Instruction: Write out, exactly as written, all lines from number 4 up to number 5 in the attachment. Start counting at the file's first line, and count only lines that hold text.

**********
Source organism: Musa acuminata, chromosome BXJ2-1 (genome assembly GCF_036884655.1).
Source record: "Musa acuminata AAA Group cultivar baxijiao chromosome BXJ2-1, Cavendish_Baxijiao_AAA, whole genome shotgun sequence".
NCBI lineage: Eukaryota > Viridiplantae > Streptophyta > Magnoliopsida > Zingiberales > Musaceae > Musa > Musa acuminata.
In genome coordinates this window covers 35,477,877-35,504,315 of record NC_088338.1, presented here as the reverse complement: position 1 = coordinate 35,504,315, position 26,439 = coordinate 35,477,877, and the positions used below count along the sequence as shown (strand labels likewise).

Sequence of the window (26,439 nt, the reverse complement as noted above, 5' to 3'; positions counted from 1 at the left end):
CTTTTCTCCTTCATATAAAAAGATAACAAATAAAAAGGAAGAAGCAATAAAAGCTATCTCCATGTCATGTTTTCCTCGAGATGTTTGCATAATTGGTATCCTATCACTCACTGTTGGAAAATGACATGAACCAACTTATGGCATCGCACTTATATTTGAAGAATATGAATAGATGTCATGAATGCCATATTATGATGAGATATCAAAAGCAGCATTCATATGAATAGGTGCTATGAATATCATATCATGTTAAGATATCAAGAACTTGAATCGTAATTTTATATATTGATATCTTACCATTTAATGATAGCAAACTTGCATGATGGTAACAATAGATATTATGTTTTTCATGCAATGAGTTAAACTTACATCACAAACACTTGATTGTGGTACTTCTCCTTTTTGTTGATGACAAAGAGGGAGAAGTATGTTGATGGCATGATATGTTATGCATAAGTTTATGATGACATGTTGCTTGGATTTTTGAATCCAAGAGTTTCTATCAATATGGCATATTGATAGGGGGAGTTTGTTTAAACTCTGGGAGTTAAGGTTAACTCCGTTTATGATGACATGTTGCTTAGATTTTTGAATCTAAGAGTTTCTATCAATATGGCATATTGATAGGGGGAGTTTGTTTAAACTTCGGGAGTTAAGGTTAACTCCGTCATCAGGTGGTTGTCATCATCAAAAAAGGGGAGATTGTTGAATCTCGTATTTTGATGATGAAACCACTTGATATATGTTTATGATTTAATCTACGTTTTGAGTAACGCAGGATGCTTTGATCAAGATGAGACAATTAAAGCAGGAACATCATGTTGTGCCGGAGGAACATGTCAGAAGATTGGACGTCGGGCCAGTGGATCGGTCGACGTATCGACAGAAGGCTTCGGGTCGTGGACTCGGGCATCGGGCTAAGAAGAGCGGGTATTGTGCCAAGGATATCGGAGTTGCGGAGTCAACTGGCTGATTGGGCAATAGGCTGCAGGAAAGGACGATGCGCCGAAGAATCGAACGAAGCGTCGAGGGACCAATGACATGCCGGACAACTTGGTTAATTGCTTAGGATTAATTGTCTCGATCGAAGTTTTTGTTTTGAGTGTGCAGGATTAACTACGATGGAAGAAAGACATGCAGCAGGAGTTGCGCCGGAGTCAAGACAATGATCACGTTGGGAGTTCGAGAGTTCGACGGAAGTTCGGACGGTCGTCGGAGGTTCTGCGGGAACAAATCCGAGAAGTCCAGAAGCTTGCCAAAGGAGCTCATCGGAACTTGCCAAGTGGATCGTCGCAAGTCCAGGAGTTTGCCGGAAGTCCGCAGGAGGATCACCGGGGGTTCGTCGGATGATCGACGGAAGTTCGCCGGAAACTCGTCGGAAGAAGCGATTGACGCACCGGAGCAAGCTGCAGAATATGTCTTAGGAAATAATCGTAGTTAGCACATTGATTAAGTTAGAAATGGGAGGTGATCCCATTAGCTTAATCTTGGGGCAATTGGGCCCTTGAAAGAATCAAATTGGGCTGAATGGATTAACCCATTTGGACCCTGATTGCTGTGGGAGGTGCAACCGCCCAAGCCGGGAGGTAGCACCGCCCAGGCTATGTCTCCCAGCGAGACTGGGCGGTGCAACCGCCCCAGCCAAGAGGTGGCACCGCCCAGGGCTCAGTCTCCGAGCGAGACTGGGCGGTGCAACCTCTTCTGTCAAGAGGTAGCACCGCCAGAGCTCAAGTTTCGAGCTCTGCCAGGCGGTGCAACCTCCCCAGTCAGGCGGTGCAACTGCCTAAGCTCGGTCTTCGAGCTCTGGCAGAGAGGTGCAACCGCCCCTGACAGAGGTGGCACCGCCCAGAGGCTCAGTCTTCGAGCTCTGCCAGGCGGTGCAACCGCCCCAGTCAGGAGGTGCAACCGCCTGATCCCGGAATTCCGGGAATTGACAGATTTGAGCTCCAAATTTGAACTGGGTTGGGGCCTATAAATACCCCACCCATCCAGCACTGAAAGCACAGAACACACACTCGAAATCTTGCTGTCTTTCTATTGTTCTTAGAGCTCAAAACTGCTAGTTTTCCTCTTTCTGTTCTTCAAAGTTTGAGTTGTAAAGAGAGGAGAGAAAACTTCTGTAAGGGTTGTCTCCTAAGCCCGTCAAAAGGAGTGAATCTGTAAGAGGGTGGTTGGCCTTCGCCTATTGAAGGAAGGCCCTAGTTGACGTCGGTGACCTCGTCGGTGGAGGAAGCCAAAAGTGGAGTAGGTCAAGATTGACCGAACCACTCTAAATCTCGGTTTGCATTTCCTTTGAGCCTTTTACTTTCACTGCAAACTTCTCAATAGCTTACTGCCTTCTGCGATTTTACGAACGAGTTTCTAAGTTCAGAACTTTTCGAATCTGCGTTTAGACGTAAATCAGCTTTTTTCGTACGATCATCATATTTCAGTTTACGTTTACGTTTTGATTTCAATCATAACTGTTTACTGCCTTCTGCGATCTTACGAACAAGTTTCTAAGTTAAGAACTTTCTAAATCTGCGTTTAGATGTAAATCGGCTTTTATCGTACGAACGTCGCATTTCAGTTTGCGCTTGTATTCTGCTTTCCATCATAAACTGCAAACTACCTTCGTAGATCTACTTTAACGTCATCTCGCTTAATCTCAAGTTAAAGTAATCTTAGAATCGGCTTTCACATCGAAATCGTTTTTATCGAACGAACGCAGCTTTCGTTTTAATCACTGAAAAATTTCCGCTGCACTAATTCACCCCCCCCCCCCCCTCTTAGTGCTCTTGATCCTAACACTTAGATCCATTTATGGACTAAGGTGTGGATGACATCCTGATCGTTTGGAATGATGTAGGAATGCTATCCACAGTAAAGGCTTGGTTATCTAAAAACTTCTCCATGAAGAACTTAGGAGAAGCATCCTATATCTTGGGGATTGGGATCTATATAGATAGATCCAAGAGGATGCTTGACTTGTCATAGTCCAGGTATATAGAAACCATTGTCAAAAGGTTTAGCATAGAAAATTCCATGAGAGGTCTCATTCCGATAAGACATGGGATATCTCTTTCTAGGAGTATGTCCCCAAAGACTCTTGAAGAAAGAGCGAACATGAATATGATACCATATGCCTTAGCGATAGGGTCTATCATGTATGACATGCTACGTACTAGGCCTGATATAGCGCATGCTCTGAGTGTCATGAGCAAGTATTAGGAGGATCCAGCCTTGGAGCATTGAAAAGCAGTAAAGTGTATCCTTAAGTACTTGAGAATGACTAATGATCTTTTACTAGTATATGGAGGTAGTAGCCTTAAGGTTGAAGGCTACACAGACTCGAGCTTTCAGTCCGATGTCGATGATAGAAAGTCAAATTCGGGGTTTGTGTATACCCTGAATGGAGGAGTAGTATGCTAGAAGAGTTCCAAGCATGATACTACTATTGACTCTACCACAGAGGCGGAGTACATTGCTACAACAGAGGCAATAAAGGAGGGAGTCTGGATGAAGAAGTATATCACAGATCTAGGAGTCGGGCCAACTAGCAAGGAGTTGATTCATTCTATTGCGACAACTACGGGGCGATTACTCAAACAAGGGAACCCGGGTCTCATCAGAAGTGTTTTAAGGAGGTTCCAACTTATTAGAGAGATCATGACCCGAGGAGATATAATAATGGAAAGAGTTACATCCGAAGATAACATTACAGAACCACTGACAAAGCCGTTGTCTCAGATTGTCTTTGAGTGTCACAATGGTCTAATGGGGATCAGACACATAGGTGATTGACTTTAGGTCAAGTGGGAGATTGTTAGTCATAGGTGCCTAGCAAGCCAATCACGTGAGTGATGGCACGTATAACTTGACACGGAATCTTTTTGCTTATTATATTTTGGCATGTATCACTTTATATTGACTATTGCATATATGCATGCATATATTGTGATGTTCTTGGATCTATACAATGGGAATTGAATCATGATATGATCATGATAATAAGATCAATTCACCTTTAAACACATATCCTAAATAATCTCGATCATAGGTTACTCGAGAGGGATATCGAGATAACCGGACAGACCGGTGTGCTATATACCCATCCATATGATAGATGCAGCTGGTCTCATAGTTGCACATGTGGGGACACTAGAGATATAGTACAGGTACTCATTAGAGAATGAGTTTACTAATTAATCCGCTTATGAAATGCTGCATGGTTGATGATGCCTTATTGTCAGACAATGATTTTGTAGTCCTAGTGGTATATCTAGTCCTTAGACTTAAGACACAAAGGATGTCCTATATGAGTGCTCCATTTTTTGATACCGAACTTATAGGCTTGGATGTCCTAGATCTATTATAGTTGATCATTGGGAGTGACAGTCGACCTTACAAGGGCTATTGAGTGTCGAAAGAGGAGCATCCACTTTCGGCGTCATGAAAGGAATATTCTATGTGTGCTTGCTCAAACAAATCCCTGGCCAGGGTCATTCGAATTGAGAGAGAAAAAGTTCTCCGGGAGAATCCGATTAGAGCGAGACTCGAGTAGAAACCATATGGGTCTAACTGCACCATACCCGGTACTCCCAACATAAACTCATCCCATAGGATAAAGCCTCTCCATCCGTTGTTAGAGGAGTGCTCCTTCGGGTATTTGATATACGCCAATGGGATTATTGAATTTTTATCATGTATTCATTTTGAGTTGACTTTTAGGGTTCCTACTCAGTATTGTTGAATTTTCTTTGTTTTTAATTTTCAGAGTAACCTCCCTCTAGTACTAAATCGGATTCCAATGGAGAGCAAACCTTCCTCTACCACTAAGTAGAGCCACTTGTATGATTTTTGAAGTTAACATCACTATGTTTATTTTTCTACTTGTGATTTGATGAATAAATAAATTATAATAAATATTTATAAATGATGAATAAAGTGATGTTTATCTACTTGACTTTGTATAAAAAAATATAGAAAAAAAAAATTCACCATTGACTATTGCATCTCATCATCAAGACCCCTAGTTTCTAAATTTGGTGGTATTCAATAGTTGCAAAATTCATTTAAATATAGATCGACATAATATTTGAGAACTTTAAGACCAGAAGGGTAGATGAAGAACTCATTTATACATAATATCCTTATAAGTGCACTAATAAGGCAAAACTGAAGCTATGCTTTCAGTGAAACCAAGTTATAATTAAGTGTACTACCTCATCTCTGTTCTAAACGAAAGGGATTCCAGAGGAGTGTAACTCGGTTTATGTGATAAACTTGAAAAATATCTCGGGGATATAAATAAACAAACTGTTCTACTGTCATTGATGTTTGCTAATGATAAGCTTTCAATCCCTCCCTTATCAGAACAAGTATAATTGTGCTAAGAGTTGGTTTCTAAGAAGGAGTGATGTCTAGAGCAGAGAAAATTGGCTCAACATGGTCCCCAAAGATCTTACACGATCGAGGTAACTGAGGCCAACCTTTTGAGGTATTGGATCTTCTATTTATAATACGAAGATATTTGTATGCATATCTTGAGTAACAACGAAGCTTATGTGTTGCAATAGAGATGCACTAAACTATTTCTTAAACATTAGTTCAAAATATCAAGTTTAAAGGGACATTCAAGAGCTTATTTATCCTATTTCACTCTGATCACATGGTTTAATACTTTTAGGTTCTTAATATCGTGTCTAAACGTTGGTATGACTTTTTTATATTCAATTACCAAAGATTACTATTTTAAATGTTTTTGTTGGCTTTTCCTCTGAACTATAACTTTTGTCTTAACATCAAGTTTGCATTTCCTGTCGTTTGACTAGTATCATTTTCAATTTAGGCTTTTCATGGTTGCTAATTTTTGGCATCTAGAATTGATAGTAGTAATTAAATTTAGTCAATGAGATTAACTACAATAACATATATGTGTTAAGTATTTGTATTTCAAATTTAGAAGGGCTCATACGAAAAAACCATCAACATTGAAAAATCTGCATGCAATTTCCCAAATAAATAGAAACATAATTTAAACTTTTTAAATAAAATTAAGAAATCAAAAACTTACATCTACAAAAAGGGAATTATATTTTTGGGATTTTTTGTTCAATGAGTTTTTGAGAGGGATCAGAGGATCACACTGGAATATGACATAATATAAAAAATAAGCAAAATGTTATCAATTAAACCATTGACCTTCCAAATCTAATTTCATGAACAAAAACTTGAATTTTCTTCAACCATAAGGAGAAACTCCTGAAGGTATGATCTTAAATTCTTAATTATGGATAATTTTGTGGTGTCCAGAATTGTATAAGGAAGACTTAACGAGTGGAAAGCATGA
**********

In genome coordinates this window covers 35,477,877-35,504,315 of record NC_088338.1, presented here as the reverse complement: position 1 = coordinate 35,504,315, position 26,439 = coordinate 35,477,877, and the positions used below count along the sequence as shown (strand labels likewise).

Sequence of the window (26,439 nt, the reverse complement as noted above, 5' to 3'; positions counted from 1 at the left end):